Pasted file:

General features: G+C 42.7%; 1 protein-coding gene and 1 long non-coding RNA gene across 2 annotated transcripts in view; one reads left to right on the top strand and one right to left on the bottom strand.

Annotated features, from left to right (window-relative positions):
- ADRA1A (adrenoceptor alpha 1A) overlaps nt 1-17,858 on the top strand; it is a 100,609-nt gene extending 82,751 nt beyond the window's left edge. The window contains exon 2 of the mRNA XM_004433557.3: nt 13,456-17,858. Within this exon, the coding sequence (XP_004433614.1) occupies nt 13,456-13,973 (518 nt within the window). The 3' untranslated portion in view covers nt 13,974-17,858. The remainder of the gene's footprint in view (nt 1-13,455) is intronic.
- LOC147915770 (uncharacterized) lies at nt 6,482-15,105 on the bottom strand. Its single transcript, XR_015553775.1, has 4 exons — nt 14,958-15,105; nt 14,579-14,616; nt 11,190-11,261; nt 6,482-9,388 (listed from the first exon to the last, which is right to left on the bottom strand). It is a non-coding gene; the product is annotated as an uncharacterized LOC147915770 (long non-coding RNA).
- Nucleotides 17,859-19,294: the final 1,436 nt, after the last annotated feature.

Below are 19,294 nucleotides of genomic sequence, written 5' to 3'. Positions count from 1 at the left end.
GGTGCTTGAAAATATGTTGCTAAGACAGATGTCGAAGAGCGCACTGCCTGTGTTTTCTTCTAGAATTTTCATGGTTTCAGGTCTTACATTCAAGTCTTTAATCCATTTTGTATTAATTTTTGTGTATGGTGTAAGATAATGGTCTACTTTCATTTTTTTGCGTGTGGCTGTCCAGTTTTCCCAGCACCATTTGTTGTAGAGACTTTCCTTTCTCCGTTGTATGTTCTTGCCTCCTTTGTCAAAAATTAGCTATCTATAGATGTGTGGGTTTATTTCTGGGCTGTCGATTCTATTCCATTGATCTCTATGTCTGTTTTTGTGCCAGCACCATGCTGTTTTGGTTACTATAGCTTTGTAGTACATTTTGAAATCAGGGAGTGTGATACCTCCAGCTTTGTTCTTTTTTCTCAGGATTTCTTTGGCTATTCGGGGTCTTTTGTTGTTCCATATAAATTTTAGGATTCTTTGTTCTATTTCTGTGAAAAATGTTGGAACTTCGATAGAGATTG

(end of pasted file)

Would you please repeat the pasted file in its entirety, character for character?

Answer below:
General features: G+C 42.7%; 1 protein-coding gene and 1 long non-coding RNA gene across 2 annotated transcripts in view; one reads left to right on the top strand and one right to left on the bottom strand.

Annotated features, from left to right (window-relative positions):
- ADRA1A (adrenoceptor alpha 1A) overlaps nt 1-17,858 on the top strand; it is a 100,609-nt gene extending 82,751 nt beyond the window's left edge. The window contains exon 2 of the mRNA XM_004433557.3: nt 13,456-17,858. Within this exon, the coding sequence (XP_004433614.1) occupies nt 13,456-13,973 (518 nt within the window). The 3' untranslated portion in view covers nt 13,974-17,858. The remainder of the gene's footprint in view (nt 1-13,455) is intronic.
- LOC147915770 (uncharacterized) lies at nt 6,482-15,105 on the bottom strand. Its single transcript, XR_015553775.1, has 4 exons — nt 14,958-15,105; nt 14,579-14,616; nt 11,190-11,261; nt 6,482-9,388 (listed from the first exon to the last, which is right to left on the bottom strand). It is a non-coding gene; the product is annotated as an uncharacterized LOC147915770 (long non-coding RNA).
- Nucleotides 17,859-19,294: the final 1,436 nt, after the last annotated feature.

Below are 19,294 nucleotides of genomic sequence, written 5' to 3'. Positions count from 1 at the left end.
GGTGCTTGAAAATATGTTGCTAAGACAGATGTCGAAGAGCGCACTGCCTGTGTTTTCTTCTAGAATTTTCATGGTTTCAGGTCTTACATTCAAGTCTTTAATCCATTTTGTATTAATTTTTGTGTATGGTGTAAGATAATGGTCTACTTTCATTTTTTTGCGTGTGGCTGTCCAGTTTTCCCAGCACCATTTGTTGTAGAGACTTTCCTTTCTCCGTTGTATGTTCTTGCCTCCTTTGTCAAAAATTAGCTATCTATAGATGTGTGGGTTTATTTCTGGGCTGTCGATTCTATTCCATTGATCTCTATGTCTGTTTTTGTGCCAGCACCATGCTGTTTTGGTTACTATAGCTTTGTAGTACATTTTGAAATCAGGGAGTGTGATACCTCCAGCTTTGTTCTTTTTTCTCAGGATTTCTTTGGCTATTCGGGGTCTTTTGTTGTTCCATATAAATTTTAGGATTCTTTGTTCTATTTCTGTGAAAAATGTTGGAACTTCGATAGAGATTG